How to Change Goals
“A goal should scare you a little and excite you a lot.” – Joe Vitale
Society has come a long way since British industrial psychologist Cecil Alec Mace first conducted experimental studies on goal-setting and laid out basic principles that are still in use. Indeed, today the concept of setting goals is commonly accepted as a foundation for achieving what you want in life, including success, happiness, sense of purpose and fulfillment. Still, many people struggle when it comes time to make a shift. Here’s some advice on how to change goals that may be helpful.
Look at the big picture.
It may be difficult to step back and take an unbiased look at the big picture when it comes to changing goals, yet that’s critically important when you realize current goals either aren’t working, cannot be achieved, or you’ve lost enthusiasm or motivation for them. Instead of first going for the short-term goals — the so-called “low-hanging fruit” — focus on what you want to achieve a decade from now. That’s the broad view that allows you to expand your range of choices to pinpoint goals that you really want to work toward. There’ll be time later on to work on 5-year, 1-year, 6-month, 1-month, 1-week and daily goals.
Write goals down.
Instead of trying to juggle goals in your head, thinking that the most important ones or incremental ones will always be top of mind, keep a written list that you can have handy at all times. The purpose of lists — any kind of lists, but particularly goal lists — is to serve as a ready reminder and a guide map to refer to in tracking progress, roadblocks, successes or missteps. Indeed, as a 2015 study by Dominican University psychology professor Dr. Gail Matthews found, successful goal achievement in the workplace is tied to writing goals down, as well as committing to actions to achieve goals, and being accountable for those actions.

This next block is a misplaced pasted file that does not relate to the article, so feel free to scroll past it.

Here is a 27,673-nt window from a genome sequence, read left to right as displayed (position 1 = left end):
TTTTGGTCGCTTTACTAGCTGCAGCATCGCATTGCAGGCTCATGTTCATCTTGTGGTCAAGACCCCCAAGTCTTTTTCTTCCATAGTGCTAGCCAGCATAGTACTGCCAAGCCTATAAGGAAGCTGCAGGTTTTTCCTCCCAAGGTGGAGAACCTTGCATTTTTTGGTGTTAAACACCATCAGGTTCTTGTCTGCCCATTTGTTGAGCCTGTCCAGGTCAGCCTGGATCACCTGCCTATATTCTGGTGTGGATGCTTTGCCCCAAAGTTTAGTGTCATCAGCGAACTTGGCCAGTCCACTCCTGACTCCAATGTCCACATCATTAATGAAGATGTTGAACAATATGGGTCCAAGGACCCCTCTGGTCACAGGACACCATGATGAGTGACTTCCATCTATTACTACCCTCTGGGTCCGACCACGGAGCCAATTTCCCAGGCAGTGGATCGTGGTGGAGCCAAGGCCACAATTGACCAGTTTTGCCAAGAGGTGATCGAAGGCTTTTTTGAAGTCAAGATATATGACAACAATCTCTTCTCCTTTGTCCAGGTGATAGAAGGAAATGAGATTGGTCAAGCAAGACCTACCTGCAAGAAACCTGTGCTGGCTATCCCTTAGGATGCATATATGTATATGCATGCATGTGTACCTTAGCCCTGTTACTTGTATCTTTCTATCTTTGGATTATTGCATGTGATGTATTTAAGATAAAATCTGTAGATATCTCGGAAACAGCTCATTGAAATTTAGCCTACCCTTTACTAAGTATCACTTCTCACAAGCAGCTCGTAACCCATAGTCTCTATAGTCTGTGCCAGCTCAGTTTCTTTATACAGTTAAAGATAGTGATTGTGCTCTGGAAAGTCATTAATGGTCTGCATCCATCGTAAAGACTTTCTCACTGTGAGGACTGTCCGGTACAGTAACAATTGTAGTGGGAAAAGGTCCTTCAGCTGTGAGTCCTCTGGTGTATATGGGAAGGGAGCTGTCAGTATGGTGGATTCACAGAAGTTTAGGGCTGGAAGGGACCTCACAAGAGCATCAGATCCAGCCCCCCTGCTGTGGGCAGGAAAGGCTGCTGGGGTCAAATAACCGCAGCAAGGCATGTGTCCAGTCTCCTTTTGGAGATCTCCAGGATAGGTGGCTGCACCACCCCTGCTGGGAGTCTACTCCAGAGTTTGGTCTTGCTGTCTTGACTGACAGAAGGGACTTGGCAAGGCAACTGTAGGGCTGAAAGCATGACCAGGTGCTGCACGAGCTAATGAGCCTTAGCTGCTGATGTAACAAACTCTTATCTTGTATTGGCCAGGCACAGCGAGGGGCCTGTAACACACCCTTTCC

Be sure goals are specific.
Goals that are likely to be successful are those that are specific and measurable. This is particularly important when it comes to long-term goals and those that require multiple stages to achieve, are time-consuming or progress over a period of years, and those that are multi-layered, complex and challenging. Setting specific goals also helps with time and resource management, two crucial aspects of effective goal planning.
Go for the excitement of the journey.
The most successful goals are often the ones that thoroughly immerse you in the experience, thrilling you with each small achievement, helping you to see how you’re making progress toward completion. Yet, the key here is not the outcome but the journey. Keep your mindset on how this goal excites and motivates you, what it is about the goal that you can’t wait to work on it. Keep in mind that the goals you set should make you happy. When you’re happy, you’re more motivated to do what it takes to achieve those long-term goals. Research found that taking pleasure in some immediate rewards is beneficial, as immediate rewards are predictors of persistence in pursuing long-term goals.
Be willing to change direction.